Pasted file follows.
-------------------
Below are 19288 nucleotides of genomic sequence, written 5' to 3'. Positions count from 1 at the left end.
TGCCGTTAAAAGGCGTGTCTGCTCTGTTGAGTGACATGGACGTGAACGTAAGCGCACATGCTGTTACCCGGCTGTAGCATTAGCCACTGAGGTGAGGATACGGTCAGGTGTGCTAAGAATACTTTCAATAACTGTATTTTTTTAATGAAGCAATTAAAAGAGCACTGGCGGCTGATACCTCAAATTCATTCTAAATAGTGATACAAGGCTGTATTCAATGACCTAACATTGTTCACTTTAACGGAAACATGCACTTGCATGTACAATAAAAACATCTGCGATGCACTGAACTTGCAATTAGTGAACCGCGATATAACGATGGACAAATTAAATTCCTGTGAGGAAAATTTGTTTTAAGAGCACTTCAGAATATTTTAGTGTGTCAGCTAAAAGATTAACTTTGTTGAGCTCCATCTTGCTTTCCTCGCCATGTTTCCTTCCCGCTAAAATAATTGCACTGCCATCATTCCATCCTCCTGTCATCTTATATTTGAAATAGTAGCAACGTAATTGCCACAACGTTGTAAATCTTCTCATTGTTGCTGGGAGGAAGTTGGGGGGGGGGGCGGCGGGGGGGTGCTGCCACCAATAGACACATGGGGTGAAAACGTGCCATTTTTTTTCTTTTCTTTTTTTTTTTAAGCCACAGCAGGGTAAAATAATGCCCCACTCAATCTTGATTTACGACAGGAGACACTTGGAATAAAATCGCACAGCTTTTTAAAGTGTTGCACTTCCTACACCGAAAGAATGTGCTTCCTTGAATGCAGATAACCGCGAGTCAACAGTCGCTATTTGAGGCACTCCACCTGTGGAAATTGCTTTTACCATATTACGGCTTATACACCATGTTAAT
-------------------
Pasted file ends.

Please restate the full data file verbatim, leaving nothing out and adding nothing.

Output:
Below are 19288 nucleotides of genomic sequence, written 5' to 3'. Positions count from 1 at the left end.
TGCCGTTAAAAGGCGTGTCTGCTCTGTTGAGTGACATGGACGTGAACGTAAGCGCACATGCTGTTACCCGGCTGTAGCATTAGCCACTGAGGTGAGGATACGGTCAGGTGTGCTAAGAATACTTTCAATAACTGTATTTTTTTAATGAAGCAATTAAAAGAGCACTGGCGGCTGATACCTCAAATTCATTCTAAATAGTGATACAAGGCTGTATTCAATGACCTAACATTGTTCACTTTAACGGAAACATGCACTTGCATGTACAATAAAAACATCTGCGATGCACTGAACTTGCAATTAGTGAACCGCGATATAACGATGGACAAATTAAATTCCTGTGAGGAAAATTTGTTTTAAGAGCACTTCAGAATATTTTAGTGTGTCAGCTAAAAGATTAACTTTGTTGAGCTCCATCTTGCTTTCCTCGCCATGTTTCCTTCCCGCTAAAATAATTGCACTGCCATCATTCCATCCTCCTGTCATCTTATATTTGAAATAGTAGCAACGTAATTGCCACAACGTTGTAAATCTTCTCATTGTTGCTGGGAGGAAGTTGGGGGGGGGGGCGGCGGGGGGGTGCTGCCACCAATAGACACATGGGGTGAAAACGTGCCATTTTTTTTCTTTTCTTTTTTTTTTTAAGCCACAGCAGGGTAAAATAATGCCCCACTCAATCTTGATTTACGACAGGAGACACTTGGAATAAAATCGCACAGCTTTTTAAAGTGTTGCACTTCCTACACCGAAAGAATGTGCTTCCTTGAATGCAGATAACCGCGAGTCAACAGTCGCTATTTGAGGCACTCCACCTGTGGAAATTGCTTTTACCATATTACGGCTTATACACCATGTTAAT